Hard Times Charles Dickens

Topics: Hard Times, Charles Dickens, Gradgrind Pages: 3 (760 words) Published: December 11, 2012
Ritsie Armington
Mrs. Thompson
AP English Lit
11/6/12
In the novel, “Hard Times,” Charles Dickens uses Mr. Gradgrind, Louisa Gradgrind and Sissy Jupe to express his view on Utilitarianism. Utilitarians believe “our moral faculty, according to all those of its interpreters who are entitled to the name of thinkers, supplies us only with the general principles of moral judgments; it is a branch of our reason, not of our sensitive faculty; and must be looked to for the abstract doctrines of morality, not for perception of it in the concrete.” (Mill) They believed that things should only be done if they are for the good of the majority. Dickens did not agree with utilitarian beliefs.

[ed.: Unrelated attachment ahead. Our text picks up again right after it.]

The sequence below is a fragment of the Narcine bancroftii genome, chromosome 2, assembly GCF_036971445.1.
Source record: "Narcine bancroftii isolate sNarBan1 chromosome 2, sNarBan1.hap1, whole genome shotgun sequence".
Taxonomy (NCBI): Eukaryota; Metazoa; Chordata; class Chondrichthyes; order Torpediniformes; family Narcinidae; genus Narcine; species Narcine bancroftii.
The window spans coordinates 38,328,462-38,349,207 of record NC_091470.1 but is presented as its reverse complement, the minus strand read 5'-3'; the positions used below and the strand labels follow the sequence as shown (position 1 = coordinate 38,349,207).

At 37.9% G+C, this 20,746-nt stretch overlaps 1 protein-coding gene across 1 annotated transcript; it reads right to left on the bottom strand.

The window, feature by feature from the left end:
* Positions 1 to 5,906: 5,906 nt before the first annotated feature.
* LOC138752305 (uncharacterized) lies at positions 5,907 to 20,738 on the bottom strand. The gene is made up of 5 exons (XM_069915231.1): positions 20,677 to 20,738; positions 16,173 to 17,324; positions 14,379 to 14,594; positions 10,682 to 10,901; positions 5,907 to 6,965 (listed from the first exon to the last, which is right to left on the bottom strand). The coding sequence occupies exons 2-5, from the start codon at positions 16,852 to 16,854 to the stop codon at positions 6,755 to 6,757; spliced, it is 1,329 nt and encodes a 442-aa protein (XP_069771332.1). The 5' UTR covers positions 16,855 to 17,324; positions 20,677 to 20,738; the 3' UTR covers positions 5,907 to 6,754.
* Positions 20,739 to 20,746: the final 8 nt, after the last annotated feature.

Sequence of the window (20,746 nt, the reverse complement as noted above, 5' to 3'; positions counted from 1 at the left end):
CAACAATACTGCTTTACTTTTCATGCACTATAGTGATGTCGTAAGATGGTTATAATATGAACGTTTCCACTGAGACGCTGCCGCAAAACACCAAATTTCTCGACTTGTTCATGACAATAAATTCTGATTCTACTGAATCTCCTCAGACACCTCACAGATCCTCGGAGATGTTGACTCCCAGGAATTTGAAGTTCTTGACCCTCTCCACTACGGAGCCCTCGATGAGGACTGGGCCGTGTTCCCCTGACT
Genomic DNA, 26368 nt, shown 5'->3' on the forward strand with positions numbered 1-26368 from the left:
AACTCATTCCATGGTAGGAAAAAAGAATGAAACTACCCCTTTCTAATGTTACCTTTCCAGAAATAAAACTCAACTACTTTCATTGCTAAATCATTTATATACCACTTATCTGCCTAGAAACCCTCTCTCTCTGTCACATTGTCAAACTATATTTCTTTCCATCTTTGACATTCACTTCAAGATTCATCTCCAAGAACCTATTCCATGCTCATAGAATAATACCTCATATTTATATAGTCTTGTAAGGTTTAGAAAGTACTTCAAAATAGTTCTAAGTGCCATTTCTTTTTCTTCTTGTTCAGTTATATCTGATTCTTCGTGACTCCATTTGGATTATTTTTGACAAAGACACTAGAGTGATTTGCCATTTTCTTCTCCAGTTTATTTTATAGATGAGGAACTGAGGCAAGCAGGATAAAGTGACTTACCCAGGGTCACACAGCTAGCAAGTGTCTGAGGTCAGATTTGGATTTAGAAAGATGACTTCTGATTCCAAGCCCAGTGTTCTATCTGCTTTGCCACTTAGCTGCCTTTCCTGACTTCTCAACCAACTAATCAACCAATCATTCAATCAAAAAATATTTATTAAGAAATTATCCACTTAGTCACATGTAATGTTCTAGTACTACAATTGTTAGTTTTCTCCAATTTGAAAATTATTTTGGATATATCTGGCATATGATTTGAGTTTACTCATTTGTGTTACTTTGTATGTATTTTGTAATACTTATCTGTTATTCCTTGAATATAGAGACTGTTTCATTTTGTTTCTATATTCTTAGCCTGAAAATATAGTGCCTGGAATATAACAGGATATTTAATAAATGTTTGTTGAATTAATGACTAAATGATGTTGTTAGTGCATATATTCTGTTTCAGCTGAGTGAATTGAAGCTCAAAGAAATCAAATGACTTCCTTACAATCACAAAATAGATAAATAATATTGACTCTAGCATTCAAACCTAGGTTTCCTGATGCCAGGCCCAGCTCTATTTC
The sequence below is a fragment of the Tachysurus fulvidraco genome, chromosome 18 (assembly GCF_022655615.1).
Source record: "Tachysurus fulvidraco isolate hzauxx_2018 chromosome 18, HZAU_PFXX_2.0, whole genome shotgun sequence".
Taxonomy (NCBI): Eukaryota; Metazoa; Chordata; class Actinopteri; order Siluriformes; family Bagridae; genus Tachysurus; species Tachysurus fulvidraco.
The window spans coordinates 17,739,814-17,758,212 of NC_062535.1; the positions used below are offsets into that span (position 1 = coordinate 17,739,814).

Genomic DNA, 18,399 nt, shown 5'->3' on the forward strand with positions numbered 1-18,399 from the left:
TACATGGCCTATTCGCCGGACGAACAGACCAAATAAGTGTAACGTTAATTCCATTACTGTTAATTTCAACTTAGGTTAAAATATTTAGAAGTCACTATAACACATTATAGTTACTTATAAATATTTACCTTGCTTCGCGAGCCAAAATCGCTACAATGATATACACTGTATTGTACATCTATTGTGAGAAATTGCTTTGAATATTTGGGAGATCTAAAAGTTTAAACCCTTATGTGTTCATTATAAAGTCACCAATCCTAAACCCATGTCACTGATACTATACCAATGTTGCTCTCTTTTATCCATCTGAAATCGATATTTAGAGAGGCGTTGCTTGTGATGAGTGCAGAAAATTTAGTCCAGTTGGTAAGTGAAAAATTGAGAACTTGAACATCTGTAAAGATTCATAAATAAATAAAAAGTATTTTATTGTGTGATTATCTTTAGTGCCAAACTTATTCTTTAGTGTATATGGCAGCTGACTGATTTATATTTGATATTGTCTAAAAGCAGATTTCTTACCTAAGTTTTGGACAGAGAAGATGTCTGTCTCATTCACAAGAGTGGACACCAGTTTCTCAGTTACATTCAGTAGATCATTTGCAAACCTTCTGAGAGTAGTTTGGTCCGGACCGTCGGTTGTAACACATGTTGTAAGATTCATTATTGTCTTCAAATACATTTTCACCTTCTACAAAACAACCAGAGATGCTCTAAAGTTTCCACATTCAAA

Mr. Thomas Gradgrind is used by Dickens to represent a utilitarian leader. Dickens reveals Gradgrind at the beginning of the novel as being “inflexible, dry and dictatorial.” (Dickens, 11) He uses repetitive passive voice in describing Gradgrind to emphasize Gradgrind’s unemotional, robotic and uncaring nature. The way Dickens describes Gradgrind relates to the novel as a whole because he is the representation of utilitarianism. “Utilitarianism requires [one] to be as strictly impartial as a disinterested and benevolent spectator” (Mill) which is exactly what Gradgrind is. He only believes in fact and not in fanciful imaginations. Gradgrind also stresses the importance of education “that education and opinion, which have so vast a power over human character, should so use that power as to establish in the mind of every individual an indissoluble association between his own happiness and the good of the whole; especially between his own happiness and the practice of such modes of conduct, negative and positive, as regard for the universal happiness prescribes; so that not only he may be unable to conceive the possibility of happiness to himself, consistently with conduct opposed to the general good, but also that a direct impulse to promote the general good may be in every...
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